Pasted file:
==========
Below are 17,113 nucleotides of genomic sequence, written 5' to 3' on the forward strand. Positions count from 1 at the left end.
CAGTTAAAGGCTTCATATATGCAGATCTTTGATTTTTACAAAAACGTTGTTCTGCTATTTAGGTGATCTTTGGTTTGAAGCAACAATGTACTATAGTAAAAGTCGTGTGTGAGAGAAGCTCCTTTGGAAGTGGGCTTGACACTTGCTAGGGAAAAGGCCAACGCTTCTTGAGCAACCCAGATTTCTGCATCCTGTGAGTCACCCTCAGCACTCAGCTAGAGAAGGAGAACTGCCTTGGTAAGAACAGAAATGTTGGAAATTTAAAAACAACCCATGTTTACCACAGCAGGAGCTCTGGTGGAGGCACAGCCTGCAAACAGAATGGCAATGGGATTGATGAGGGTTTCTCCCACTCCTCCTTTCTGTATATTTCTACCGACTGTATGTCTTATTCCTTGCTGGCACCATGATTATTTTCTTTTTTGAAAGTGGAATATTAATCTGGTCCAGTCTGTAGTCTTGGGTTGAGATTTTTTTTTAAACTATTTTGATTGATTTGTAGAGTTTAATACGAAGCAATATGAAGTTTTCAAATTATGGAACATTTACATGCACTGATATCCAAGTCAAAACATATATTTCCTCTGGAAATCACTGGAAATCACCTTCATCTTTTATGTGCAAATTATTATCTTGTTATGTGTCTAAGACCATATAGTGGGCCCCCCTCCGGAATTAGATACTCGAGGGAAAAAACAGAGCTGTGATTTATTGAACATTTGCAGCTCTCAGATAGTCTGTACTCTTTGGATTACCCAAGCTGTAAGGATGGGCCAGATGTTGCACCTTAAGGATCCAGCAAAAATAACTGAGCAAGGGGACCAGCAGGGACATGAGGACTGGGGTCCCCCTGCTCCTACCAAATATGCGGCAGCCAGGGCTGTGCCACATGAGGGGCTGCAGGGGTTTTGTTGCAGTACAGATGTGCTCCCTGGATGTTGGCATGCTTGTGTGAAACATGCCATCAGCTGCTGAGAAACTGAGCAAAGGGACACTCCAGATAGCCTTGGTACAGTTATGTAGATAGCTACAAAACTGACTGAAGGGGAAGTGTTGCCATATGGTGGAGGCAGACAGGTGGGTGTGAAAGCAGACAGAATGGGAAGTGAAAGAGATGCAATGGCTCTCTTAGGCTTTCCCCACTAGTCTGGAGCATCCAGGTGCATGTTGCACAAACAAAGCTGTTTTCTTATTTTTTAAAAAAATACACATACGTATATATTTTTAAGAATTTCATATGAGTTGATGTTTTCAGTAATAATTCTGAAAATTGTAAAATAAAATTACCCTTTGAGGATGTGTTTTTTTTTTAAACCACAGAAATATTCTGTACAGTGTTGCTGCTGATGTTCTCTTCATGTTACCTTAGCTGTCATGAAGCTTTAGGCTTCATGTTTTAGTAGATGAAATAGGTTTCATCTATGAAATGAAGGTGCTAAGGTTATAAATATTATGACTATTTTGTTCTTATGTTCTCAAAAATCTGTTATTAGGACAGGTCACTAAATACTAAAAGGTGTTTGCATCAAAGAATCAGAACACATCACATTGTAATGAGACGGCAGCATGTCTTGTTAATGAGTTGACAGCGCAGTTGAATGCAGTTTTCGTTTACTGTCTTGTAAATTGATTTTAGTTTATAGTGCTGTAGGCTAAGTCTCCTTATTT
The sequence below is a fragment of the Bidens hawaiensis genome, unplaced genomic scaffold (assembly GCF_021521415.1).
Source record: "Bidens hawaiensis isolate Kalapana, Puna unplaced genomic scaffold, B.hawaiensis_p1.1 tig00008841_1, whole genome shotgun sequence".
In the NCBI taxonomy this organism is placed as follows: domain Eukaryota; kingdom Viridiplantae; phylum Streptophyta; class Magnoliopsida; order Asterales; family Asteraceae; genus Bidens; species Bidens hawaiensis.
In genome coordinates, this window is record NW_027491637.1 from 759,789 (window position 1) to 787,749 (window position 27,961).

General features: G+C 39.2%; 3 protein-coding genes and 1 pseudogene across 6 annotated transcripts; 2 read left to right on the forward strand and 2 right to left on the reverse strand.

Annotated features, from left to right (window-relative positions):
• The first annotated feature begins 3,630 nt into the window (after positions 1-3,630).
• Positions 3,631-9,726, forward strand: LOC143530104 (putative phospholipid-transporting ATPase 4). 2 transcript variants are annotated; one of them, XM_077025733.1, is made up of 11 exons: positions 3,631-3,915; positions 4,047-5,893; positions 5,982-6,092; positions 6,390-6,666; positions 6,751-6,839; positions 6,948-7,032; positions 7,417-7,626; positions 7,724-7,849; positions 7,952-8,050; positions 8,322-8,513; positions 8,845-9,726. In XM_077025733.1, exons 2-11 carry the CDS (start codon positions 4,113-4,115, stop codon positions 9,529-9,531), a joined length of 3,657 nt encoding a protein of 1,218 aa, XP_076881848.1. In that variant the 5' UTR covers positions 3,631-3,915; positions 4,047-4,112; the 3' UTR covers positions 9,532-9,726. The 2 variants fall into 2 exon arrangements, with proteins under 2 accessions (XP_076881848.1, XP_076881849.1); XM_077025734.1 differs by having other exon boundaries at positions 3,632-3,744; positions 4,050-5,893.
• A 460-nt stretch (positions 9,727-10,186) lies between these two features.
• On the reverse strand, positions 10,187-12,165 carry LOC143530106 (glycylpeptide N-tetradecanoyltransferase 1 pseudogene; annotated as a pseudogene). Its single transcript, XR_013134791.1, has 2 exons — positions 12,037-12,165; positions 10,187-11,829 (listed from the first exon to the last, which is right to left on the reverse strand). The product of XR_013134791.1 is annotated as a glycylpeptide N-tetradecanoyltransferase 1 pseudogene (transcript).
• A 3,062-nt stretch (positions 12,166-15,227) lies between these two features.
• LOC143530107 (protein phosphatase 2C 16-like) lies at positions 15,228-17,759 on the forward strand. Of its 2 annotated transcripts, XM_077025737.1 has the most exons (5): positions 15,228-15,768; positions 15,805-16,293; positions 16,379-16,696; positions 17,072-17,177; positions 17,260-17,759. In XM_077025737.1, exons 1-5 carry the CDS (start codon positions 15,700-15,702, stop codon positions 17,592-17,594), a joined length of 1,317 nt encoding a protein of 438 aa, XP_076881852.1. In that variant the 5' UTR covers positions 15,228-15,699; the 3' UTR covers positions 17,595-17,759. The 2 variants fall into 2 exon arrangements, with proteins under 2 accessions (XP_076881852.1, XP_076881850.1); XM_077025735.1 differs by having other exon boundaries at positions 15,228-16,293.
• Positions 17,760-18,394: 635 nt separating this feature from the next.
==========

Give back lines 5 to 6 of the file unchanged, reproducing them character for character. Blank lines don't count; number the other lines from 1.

In the NCBI taxonomy this organism is placed as follows: domain Eukaryota; kingdom Viridiplantae; phylum Streptophyta; class Magnoliopsida; order Asterales; family Asteraceae; genus Bidens; species Bidens hawaiensis.
In genome coordinates, this window is record NW_027491637.1 from 759,789 (window position 1) to 787,749 (window position 27,961).